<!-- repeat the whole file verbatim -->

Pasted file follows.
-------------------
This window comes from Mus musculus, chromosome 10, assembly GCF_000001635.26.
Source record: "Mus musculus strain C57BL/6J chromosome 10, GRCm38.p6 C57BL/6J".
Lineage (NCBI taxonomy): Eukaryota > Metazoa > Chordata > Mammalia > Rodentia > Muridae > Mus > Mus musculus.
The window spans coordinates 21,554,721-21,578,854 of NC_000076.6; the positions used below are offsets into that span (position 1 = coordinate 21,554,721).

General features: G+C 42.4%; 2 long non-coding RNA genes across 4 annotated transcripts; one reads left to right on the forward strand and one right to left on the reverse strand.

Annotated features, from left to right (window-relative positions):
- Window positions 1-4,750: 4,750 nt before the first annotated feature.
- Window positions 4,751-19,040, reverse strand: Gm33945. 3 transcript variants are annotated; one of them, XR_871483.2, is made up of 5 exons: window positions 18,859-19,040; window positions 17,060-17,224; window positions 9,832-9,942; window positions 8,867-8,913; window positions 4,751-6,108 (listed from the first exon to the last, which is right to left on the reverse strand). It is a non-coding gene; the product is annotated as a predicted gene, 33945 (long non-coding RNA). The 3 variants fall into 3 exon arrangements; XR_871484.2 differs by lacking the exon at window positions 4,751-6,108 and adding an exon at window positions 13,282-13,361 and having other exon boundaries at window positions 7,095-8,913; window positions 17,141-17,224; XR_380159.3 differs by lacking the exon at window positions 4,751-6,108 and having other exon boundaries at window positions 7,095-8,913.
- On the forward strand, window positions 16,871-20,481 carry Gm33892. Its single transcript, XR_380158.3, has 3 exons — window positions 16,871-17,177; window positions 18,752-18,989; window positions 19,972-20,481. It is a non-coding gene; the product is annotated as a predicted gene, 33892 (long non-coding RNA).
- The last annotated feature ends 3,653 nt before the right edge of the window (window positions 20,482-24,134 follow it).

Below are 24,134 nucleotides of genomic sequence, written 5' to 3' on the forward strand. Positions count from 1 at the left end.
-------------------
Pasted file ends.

This window comes from Mus musculus, chromosome 10, assembly GCF_000001635.26.
Source record: "Mus musculus strain C57BL/6J chromosome 10, GRCm38.p6 C57BL/6J".
Lineage (NCBI taxonomy): Eukaryota > Metazoa > Chordata > Mammalia > Rodentia > Muridae > Mus > Mus musculus.
The window spans coordinates 21,554,721-21,578,854 of NC_000076.6; the positions used below are offsets into that span (position 1 = coordinate 21,554,721).

General features: G+C 42.4%; 2 long non-coding RNA genes across 4 annotated transcripts; one reads left to right on the forward strand and one right to left on the reverse strand.

Annotated features, from left to right (window-relative positions):
- Window positions 1-4,750: 4,750 nt before the first annotated feature.
- Window positions 4,751-19,040, reverse strand: Gm33945. 3 transcript variants are annotated; one of them, XR_871483.2, is made up of 5 exons: window positions 18,859-19,040; window positions 17,060-17,224; window positions 9,832-9,942; window positions 8,867-8,913; window positions 4,751-6,108 (listed from the first exon to the last, which is right to left on the reverse strand). It is a non-coding gene; the product is annotated as a predicted gene, 33945 (long non-coding RNA). The 3 variants fall into 3 exon arrangements; XR_871484.2 differs by lacking the exon at window positions 4,751-6,108 and adding an exon at window positions 13,282-13,361 and having other exon boundaries at window positions 7,095-8,913; window positions 17,141-17,224; XR_380159.3 differs by lacking the exon at window positions 4,751-6,108 and having other exon boundaries at window positions 7,095-8,913.
- On the forward strand, window positions 16,871-20,481 carry Gm33892. Its single transcript, XR_380158.3, has 3 exons — window positions 16,871-17,177; window positions 18,752-18,989; window positions 19,972-20,481. It is a non-coding gene; the product is annotated as a predicted gene, 33892 (long non-coding RNA).
- The last annotated feature ends 3,653 nt before the right edge of the window (window positions 20,482-24,134 follow it).

Below are 24,134 nucleotides of genomic sequence, written 5' to 3' on the forward strand. Positions count from 1 at the left end.